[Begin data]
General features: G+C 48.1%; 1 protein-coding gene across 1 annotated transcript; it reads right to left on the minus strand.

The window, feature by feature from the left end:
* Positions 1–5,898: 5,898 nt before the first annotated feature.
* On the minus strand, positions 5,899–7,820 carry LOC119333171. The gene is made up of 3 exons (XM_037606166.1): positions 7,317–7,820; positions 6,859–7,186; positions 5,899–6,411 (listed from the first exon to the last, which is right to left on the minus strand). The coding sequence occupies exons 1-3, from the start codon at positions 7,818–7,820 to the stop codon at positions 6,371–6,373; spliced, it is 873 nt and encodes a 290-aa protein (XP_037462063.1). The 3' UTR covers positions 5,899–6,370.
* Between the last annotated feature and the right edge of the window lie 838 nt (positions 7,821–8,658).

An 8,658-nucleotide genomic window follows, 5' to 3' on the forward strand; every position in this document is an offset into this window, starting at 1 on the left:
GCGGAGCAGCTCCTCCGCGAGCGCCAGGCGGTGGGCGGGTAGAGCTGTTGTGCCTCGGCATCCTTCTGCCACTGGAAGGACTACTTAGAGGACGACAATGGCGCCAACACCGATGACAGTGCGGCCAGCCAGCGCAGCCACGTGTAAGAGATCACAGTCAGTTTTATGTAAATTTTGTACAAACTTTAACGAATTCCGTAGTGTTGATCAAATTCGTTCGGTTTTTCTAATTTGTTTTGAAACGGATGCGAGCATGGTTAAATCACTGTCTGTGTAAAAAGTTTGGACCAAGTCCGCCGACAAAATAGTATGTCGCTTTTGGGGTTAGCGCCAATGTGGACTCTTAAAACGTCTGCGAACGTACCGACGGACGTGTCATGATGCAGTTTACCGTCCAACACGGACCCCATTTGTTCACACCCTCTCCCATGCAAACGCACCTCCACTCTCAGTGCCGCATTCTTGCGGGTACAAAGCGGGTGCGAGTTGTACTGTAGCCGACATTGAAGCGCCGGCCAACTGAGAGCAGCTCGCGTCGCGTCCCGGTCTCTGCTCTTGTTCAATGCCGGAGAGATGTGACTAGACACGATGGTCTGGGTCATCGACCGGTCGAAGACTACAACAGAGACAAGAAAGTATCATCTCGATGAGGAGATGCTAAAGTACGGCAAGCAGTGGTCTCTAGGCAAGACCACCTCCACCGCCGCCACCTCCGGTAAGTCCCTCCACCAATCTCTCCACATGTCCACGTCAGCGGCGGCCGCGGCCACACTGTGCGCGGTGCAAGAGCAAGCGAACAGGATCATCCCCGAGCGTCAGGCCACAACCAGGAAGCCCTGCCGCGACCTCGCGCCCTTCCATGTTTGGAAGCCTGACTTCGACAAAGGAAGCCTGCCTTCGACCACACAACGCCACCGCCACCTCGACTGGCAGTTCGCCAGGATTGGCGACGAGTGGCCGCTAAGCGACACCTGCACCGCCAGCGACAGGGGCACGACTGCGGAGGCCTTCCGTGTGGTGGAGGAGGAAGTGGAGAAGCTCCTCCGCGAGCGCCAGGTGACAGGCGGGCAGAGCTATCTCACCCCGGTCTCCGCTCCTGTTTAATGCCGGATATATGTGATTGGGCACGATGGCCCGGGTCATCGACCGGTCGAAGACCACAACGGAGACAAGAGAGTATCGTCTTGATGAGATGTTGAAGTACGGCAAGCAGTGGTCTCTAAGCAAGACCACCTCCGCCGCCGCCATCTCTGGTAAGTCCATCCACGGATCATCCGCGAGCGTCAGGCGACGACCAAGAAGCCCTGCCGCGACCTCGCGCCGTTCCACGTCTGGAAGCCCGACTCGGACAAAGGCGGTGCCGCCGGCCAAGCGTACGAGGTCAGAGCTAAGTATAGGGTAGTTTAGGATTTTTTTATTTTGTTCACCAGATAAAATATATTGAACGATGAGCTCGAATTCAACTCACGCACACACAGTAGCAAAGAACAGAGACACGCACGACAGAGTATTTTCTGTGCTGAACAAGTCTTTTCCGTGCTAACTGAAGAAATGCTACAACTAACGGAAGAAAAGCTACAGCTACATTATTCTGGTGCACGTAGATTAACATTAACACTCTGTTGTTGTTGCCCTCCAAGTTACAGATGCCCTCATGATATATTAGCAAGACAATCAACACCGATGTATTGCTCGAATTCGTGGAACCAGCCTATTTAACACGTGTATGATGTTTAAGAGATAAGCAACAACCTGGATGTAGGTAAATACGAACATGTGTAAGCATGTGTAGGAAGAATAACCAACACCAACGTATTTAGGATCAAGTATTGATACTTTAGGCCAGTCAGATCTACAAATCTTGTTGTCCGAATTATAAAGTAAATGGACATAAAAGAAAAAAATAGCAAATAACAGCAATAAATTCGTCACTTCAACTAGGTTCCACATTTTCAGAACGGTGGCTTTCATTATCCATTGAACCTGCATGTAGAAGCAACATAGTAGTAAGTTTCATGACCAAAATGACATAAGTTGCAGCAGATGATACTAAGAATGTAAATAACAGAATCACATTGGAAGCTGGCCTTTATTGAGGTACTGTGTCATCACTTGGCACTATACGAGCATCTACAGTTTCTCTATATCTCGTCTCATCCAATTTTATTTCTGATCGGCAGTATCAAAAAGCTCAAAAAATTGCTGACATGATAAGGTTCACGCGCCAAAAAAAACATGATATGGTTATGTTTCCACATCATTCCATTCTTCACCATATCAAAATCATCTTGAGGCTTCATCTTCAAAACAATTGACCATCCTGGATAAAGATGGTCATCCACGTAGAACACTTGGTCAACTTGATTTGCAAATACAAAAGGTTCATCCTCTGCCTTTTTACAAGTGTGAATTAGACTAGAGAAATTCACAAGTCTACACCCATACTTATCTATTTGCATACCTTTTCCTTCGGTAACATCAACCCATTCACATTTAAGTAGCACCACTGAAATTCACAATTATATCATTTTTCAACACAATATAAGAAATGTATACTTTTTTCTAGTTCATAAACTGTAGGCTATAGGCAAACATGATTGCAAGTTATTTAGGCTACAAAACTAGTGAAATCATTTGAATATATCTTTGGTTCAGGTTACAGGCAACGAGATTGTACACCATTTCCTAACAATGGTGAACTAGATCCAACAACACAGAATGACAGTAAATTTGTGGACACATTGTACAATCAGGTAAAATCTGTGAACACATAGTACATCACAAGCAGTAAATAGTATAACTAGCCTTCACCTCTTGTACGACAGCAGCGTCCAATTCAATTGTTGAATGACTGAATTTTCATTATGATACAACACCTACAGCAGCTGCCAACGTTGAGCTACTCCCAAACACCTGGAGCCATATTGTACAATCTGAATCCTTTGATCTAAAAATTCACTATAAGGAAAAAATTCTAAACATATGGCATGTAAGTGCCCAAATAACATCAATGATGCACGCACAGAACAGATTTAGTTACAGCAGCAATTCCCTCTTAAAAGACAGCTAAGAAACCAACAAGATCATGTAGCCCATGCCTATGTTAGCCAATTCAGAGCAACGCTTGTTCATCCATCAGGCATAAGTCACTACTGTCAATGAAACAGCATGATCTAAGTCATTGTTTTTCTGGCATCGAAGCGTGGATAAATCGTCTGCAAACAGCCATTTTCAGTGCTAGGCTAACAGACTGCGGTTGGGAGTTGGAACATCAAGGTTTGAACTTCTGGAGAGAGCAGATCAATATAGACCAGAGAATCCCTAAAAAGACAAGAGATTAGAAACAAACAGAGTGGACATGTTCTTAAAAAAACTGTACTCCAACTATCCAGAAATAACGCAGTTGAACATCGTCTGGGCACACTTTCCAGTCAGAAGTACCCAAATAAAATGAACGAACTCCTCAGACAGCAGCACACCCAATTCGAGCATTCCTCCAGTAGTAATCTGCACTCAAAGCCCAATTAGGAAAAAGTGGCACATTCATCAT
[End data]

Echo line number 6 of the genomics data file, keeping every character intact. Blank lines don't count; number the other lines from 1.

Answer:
An 8,658-nucleotide genomic window follows, 5' to 3' on the forward strand; every position in this document is an offset into this window, starting at 1 on the left: